We were extremely lucky with the weather and that made the scenery all the more enjoyable. Even though reaching Reykjadalur was definitely the highlight of our trip, the hike itself would have been well worth it without that destination.


There was a lot of geothermal activity in the Reykjadalur area and even though you might be excited to start bathing in the hot springs, or the "hot river", you need to be careful. Some of these springs are basically boiling and are extremely dangerous. Use common sense and be responsible! Also, make sure that you bring a fly net if you are there in the summer. Sure, you'll be fine without it, but it's really nice to have. There are literally hundreds of these flies swarming around your head the whole time, and that's just a part of it. If that bothers you, just bring a net and don't worry about it.


When we finally got to Reykjadalur, I was also surprised by the wooden path that had been laid all along the hot river. Apparently this is brand new and wasn't there last year. Considering how popular this destination has become, I think this is great as it will protect the river banks from erosion. Anyway, we finally got there and could not have been more excited about taking a dip. There is no reason to be shy since there are no changing rooms. We covered each other up with a towel, put our bathing suits on, and looked for the perfect spot. One of the best things about getting into the water is that the steam kept all the little flies away and you could finally breathe without worrying about swallowing them.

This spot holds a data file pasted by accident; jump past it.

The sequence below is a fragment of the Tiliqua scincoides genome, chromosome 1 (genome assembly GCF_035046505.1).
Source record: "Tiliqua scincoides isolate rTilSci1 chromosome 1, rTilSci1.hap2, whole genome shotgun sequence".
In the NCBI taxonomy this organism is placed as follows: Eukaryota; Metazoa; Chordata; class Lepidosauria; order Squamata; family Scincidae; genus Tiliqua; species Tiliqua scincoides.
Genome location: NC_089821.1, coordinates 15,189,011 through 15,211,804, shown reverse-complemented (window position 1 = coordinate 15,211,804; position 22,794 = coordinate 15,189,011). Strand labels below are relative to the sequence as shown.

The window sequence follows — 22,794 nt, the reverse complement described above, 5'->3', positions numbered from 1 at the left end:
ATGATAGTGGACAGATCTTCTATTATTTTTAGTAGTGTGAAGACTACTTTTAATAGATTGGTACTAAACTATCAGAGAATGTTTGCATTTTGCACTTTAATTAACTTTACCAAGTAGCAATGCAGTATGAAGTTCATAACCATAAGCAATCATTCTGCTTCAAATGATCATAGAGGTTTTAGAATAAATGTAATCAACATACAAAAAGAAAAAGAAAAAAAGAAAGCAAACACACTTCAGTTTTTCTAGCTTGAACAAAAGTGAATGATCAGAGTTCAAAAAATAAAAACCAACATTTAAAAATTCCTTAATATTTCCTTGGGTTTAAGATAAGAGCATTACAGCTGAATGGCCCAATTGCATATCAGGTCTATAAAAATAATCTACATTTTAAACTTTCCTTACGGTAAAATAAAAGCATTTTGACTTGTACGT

We quickly figured out that the more up-river you go, the hotter the water is. We eventually moved a little down-river, for two main reasons. First, the water was super hot and if we were going to be able to enjoy it for more than 10 minutes, we needed to find cooler water. Second, there were a lot of people there. In order to get some privacy and some quiet, we needed to walk off the wooden trail and about 5 minutes down-river.

We spent around 1.5 hours in the Reykjadalur area, bathing and relaxing in the geothermal water. It's difficult to describe, but finding a secluded location and just relaxing with your favorite person, surrounded by nature, is an unforgettable experience. I would encourage anybody who is looking for a good half-day trip to make this hike. This is not something you can do every day and even though it's becoming more popular than before, the fact that it's not accessible by tour buses and does not have luxurious facilities makes it one of the least touristy places you can find. So, aside from the number of people and the annoying flies everywhere, Reykjadalur is well worth visiting.

Have you been to Reykjadalur or do you have some questions? Shoot me an email and let me know at thorsteinn(at)happycampers.is.

Þorsteinn (Thor)
Þorsteinn (Thor) takes great pride in being a total computer, photography, and marketing geek. When he's not geeking out, he's driving around Iceland in a Happy Camper taking photographs. Coffee and Photoshop make him a happy camper.